`No Credit Doesn't Necessarily Mean Bad Credit'Dean Foust
Elmira Singleton struggled for most of a decade to buy her own home. The 41-year-old mother of two, who earns a modest living as a Philadelphia bakery clerk, tried sheriff's auctions and government sales of abandoned properties. She even spent $85 for a worthless "how to" book pitched on late-night TV. But on July 14, Singleton's dream became reality when she moved into a $24,500, two-bedroom row house in South Philadelphia, financed by a Fidelity Bank program. "They gave me a chance when nobody else did," she says.
Singleton remains a too-rare success story. A Federal Reserve study, released on Oct. 27, shows the nation's banks still do a dismal job of mortgage lending to low-income minority borrowers. It found that, all else equal, blacks and Hispanics are far more likely to be rejected for mortgages than whites (chart).
NEW NICHE. That's hardly news. Yet there are signs that some banks may be making a bit of progress. While demand for conventional mortgages ran flat in 1991, applications from low-income individuals shot up 45%. Much of that surge may be due to plunging interest rates. But some experts feel it could represent a payoff of work by some banks to provide mortgages, as well as other loans and services, to low-income individuals.
Banks surely didn't go rushing after minority business on their own. Many grudgingly offered services to low-income customers only after activists invoked the Community Reinvestment Act to block banks' plans to merge or expand. The law requires banks to plow money back into the communities where they do business. Over the past decade, CRA protests have yielded $10 billion in inner-city lending, according to Washington's Center for Community Change.
Although they may have been dragged into the business kicking and screaming, many banks admit they've stumbled upon a new--and modestly profitable--niche in tailoring traditional services to meet the needs of low-income residents. To get into these markets, banks often enlist the services of the very community activists they had been fighting. Philadelphia's Fidelity, for example, works with the Association of Community Organizations for Reform Now (ACORN). In several cities, churches and community groups screen potential borrowers, then help them make applications. If homeowners fall behind on payments, the groups help them rearrange their finances to catch up. Community groups "are helping bankers relate to a part of the universe they don't feel comfortable in," says Allen J. Fishbein of the Center for Community Change.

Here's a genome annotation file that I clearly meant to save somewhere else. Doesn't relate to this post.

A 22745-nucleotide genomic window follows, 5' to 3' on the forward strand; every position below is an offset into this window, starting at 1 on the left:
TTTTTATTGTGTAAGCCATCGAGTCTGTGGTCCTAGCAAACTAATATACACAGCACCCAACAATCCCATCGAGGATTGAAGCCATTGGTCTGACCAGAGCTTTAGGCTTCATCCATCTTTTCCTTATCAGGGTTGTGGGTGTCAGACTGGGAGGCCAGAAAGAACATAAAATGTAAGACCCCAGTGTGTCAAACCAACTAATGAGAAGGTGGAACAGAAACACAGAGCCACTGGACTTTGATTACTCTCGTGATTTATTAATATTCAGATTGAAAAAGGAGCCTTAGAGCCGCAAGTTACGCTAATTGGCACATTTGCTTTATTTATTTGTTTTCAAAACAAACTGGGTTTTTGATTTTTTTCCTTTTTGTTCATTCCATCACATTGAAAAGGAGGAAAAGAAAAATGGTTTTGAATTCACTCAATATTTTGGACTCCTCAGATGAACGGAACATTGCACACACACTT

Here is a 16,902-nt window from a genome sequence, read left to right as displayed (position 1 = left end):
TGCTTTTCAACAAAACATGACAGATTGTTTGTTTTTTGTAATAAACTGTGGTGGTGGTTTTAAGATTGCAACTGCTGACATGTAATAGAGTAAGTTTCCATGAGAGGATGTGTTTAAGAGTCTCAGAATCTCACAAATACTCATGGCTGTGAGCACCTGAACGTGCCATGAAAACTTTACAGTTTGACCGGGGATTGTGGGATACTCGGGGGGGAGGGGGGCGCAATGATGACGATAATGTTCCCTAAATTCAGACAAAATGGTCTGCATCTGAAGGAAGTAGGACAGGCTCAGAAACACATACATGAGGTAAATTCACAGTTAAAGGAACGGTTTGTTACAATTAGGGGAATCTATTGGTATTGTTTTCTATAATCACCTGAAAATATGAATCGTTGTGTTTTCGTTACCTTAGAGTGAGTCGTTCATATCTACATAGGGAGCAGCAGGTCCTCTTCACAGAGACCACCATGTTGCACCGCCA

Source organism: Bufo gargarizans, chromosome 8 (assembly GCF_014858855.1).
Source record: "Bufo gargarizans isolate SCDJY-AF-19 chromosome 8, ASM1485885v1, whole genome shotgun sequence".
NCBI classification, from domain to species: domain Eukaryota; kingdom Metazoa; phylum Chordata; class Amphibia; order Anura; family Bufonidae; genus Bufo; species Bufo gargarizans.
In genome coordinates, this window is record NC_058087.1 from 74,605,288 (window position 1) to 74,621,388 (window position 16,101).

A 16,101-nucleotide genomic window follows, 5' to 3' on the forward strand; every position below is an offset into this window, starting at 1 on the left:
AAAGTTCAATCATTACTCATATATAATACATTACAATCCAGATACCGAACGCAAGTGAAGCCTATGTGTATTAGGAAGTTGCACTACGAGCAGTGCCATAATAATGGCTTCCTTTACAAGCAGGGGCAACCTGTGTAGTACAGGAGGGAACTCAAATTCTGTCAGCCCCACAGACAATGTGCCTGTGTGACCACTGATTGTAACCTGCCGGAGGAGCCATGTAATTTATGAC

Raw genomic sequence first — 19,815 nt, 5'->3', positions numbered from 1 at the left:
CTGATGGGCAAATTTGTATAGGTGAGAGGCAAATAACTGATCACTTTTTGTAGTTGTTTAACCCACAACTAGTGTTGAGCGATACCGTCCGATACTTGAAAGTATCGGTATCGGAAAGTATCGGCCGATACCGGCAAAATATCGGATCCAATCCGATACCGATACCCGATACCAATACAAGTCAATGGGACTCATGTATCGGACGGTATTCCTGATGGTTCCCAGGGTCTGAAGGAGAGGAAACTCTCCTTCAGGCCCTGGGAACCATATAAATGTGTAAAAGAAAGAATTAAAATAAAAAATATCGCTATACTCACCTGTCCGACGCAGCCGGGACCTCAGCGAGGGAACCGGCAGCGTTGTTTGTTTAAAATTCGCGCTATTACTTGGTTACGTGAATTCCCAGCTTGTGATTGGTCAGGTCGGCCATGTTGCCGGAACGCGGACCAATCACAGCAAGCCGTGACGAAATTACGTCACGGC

PAYOFF. In many instances, activists have had to persuade banks to alter their lending standards to accommodate low-income borrowers. Since relatively few inner-city residents have cars, charge cards, or even checking accounts, many have no credit records. In Philadelphia, ACORN persuaded Continental Bank to apply such alternative tests as how well applicants paid their rent and utility bills. Continental also agreed to waive an employment standard--two years at the same job--and simply ask whether the applicant was continuously employed for at least three years. Notes Continental Senior Vice-President Ralph F. Desiderio: "We've come to understand that the poor have different income streams--and that no credit doesn't necessarily mean bad credit."
At most banks, the new business is paying off: Out of 150 low-income mortgages Continental has written, none has defaulted and only three are more than 60 days past due. Managers at Huntington National Bank in Columbus, Ohio, expect that the 265 mortgages they've written will be just as profitable as other home loans, even though they waive most lending fees.
To boost its return, Huntington doesn't take out private mortgage insurance for possible losses. Instead, it hopes housing values will spurt enough to allow it to sell the mortgages into the secondary market--while retaining a tidy servicing fee. "There are ways of pricing these markets that make sense," says Donald E. Walters, senior vice-president at Huntington.
Nationally, these outreach efforts remain the exception. And critics still are pushing banks to live up to their Community Reinvestment Act duties. But if banks figure there's money in these markets, self-interest may make the banks better citizens than regulations ever have.